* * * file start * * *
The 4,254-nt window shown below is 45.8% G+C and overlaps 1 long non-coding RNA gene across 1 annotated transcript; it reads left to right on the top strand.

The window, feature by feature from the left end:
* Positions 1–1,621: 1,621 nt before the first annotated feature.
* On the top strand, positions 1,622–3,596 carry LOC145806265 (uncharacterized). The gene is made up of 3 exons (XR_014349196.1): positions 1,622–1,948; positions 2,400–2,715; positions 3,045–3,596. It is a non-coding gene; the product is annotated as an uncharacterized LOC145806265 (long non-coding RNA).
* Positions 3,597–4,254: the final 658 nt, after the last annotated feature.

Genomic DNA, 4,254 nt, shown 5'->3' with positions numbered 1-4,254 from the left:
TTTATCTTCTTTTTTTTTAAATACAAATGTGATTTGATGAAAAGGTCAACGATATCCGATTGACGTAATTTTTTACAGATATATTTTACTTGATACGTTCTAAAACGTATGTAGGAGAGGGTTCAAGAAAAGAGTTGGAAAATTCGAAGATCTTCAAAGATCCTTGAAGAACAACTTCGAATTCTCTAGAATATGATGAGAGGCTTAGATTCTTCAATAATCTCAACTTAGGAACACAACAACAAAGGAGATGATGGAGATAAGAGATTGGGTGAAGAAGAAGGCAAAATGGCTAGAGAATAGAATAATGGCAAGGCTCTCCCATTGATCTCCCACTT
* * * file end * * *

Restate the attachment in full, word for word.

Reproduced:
The 4,254-nt window shown below is 45.8% G+C and overlaps 1 long non-coding RNA gene across 1 annotated transcript; it reads left to right on the top strand.

The window, feature by feature from the left end:
* Positions 1–1,621: 1,621 nt before the first annotated feature.
* On the top strand, positions 1,622–3,596 carry LOC145806265 (uncharacterized). The gene is made up of 3 exons (XR_014349196.1): positions 1,622–1,948; positions 2,400–2,715; positions 3,045–3,596. It is a non-coding gene; the product is annotated as an uncharacterized LOC145806265 (long non-coding RNA).
* Positions 3,597–4,254: the final 658 nt, after the last annotated feature.

Genomic DNA, 4,254 nt, shown 5'->3' with positions numbered 1-4,254 from the left:
TTTATCTTCTTTTTTTTTAAATACAAATGTGATTTGATGAAAAGGTCAACGATATCCGATTGACGTAATTTTTTACAGATATATTTTACTTGATACGTTCTAAAACGTATGTAGGAGAGGGTTCAAGAAAAGAGTTGGAAAATTCGAAGATCTTCAAAGATCCTTGAAGAACAACTTCGAATTCTCTAGAATATGATGAGAGGCTTAGATTCTTCAATAATCTCAACTTAGGAACACAACAACAAAGGAGATGATGGAGATAAGAGATTGGGTGAAGAAGAAGGCAAAATGGCTAGAGAATAGAATAATGGCAAGGCTCTCCCATTGATCTCCCACTT